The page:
- Is the problem being addressed significant enough to warrant a change to Swift?
Absolutely. Property delegates represent an important generalization of the language and its core access patterns and will enable a leap forward in the kinds of functionality that framework authors provide to their clients.
- What is your evaluation of the proposal?
-1, but I must qualify this heavily.
- Does this proposal fit well with the feel and direction of Swift?
The idea of a delegating property is one of those things that I think is so clever and useful that it is inevitable that it will find its way into Swift. It will clearly enable a new level of integration with frameworks that provide conceptually complex behaviors on top of existing types that, up until now, have required hacks or DSLs to achieve. One of the things I especially love about this feature is that it allows us to lower the conceptual entropy of consuming and interacting with behavior-oriented frameworks by allowing the framework author to shoulder the burden of implementation entirely - the wealth of really cool examples bear this out in spades. That's a really good place to be for a feature.
The reason I have to vote it down, then, is because its syntax is conceptually heavy, ugly, and does not fit the language. My concerns stem entirely from my belief that we have all the tools and concepts we need to put this feature into user's hands while also minimizing the amount of new syntactic capital we have to burn to introduce it into The Next Swift.
First, the use of
@propertyDelegate to mark types. Swift uses @-tributes to signal compiler directives which does fit with requirement number one:
- The property delegate type must be defined with the attribute
@propertyDelegate . The attribute indicates that the type is meant to be used as a property delegate type, and provides a point at which the compiler can verify any other consistency rules.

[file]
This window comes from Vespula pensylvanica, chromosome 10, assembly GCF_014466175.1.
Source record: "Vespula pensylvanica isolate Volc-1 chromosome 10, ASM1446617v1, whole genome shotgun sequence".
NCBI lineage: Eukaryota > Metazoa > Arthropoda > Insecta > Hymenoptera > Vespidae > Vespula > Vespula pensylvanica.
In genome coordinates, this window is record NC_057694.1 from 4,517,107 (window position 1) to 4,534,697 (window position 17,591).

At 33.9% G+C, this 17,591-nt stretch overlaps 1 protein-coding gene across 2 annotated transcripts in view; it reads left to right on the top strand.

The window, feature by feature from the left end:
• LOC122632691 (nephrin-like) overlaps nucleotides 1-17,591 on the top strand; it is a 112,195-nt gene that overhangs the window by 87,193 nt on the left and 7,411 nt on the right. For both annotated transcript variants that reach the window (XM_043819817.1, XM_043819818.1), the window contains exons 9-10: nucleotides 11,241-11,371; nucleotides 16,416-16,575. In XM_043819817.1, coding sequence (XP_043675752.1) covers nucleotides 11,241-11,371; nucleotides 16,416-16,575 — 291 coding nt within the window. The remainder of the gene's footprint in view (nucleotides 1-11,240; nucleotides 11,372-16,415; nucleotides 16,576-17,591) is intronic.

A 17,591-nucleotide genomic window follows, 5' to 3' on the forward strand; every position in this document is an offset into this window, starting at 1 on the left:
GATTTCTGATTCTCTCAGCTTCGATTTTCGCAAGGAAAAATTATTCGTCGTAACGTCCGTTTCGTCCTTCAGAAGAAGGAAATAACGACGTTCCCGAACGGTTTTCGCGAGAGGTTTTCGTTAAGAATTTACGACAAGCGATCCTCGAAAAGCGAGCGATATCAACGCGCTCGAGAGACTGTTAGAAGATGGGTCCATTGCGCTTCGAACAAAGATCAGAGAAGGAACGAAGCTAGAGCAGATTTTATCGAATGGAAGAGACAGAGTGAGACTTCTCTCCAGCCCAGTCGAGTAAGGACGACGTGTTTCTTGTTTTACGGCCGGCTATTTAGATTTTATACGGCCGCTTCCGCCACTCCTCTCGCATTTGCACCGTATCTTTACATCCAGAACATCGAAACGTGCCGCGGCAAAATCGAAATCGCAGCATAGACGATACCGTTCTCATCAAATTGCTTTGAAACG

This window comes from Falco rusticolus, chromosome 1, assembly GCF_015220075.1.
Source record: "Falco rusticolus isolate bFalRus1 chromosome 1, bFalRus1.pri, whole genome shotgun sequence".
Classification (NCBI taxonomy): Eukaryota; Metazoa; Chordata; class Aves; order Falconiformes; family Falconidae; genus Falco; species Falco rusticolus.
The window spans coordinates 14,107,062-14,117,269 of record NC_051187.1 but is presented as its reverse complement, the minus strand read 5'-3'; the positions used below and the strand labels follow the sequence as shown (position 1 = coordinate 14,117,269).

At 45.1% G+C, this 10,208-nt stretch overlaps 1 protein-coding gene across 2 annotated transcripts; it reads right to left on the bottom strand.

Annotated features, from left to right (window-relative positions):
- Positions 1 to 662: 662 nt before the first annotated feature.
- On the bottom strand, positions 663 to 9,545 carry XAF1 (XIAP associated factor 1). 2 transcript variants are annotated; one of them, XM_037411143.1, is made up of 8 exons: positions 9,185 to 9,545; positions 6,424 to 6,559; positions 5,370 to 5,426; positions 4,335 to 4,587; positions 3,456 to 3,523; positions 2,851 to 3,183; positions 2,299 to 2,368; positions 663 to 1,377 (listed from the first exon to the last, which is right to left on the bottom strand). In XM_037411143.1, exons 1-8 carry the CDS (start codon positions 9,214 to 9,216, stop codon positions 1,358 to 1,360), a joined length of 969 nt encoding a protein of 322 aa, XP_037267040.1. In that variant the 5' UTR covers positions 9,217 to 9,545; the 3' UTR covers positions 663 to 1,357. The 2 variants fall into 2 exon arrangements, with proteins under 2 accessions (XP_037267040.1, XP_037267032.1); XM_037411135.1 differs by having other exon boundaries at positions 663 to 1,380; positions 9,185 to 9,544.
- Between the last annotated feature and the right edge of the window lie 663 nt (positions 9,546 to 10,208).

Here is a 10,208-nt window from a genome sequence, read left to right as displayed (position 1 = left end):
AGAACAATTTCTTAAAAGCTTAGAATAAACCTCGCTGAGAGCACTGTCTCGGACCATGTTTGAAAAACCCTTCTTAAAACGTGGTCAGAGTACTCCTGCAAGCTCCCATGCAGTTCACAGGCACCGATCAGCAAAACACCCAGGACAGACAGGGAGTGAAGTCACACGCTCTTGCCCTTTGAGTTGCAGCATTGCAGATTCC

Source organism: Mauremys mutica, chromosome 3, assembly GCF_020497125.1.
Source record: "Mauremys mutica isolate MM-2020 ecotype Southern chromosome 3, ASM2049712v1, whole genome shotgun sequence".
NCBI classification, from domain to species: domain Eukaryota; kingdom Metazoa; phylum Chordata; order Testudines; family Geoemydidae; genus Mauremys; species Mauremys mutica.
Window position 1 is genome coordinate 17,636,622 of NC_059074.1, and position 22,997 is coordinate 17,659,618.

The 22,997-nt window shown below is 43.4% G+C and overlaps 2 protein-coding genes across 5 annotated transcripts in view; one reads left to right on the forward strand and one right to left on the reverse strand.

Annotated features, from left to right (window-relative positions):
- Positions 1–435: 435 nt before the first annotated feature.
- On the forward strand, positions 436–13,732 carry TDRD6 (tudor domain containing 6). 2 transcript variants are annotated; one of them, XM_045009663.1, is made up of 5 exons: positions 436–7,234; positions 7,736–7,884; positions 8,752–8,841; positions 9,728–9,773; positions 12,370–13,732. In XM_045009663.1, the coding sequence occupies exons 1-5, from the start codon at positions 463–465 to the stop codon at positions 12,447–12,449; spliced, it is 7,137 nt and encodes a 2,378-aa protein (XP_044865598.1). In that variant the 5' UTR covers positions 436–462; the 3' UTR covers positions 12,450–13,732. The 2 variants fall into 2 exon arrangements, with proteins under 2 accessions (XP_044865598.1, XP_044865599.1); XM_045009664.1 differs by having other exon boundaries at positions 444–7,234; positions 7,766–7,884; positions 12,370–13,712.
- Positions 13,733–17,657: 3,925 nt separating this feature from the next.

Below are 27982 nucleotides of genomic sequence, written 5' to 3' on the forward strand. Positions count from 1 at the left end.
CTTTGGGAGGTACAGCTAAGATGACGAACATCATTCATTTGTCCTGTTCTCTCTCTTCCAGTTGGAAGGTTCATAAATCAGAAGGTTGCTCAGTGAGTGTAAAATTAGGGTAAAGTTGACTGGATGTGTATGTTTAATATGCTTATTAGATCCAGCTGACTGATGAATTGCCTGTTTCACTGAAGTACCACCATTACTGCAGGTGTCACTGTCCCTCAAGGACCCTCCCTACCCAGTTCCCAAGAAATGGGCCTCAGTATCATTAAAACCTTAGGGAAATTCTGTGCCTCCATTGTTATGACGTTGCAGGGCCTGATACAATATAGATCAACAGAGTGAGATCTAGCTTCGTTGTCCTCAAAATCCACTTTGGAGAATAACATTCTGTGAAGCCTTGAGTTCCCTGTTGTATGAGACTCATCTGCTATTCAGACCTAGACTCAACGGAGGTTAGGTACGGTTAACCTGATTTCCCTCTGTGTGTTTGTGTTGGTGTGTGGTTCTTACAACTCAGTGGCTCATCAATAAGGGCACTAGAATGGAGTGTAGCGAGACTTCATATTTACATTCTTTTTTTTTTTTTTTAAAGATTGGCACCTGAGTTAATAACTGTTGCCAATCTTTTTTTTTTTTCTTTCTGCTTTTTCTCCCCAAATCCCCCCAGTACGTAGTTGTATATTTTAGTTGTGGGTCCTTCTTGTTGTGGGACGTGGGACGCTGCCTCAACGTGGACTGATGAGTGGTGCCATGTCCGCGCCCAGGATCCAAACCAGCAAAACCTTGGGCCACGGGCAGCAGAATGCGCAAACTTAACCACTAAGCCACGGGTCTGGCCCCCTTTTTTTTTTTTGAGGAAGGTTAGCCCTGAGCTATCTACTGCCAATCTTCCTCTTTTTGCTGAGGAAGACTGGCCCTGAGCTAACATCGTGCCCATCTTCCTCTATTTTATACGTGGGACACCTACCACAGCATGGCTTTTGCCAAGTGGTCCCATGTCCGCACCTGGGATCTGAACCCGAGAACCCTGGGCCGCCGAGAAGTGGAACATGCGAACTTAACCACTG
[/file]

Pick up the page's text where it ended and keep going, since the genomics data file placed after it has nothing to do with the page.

In particular, the last sentence which indicates that we may emit additional diagnostics while verifying the structural integrity of a property delegate than we would otherwise for a plain aggregate. However, it's the second rule that concerns me
- The property delegate type must have a property named
value , whose access level is the same as that of the type itself. This is the property used by the compiler to access the underlying value on the delegate instance.
We have a way to signal these kinds of requirements in the language already: a protocol. We could bless a
PropertyDelegate protocol into the standard library and teach the compiler to perform any additional structural checks a conformance would require. That hypothetically involves special-casing its declaration in order to fit requirement number one, but I doubt it would involve more special-casing than implementing the attribute.
But that's just an attribute. I think the majority of my concerns are about the syntax-ization of user-defined types in what was previously a namespace for compiler-only concepts.
By doing so, we've effectively lost the ability to introduce new @-tributes without having to go through a source-compat morass. This is no longer relevant: see this edit). More than that, the concept is so out of left field for this language where other compiler-level directives accept user-defined identifiers/values. It makes me think that we could have spelled this
var x: T
var x: T
This hews closer to existing attributes and directives (
@available(...), etc.), reads cleaner ("x has type T delegating to Atomic"), and signals clearly that the user intends for delegation. The proposal even provides similar syntax as a future direction.
Again, I have to qualify this: I think there is room in the language for a discussion of user-defined attributes, especially with respect to runtime introspection. However, I strongly believe we do not need this proposal to drive them forward if we already have the language design elements we need to retain its functionality.
- If you have used other languages or libraries with a similar feature, how do you feel that this proposal compares to those?
I think this feature is pretty unique in its stylization. To express it, most other languages with meta programming facilities would probably use those. A functional language might choose to express this with a (state) monad plus some additional modality. Since Swift does not have those things, it makes sense that we would provide a standard in-language expansion.
- How much effort did you put into your review? A glance, a quick reading, or an in-depth study?
I've been following along with this idea on and off since Joe's first Property Behaviors proposal.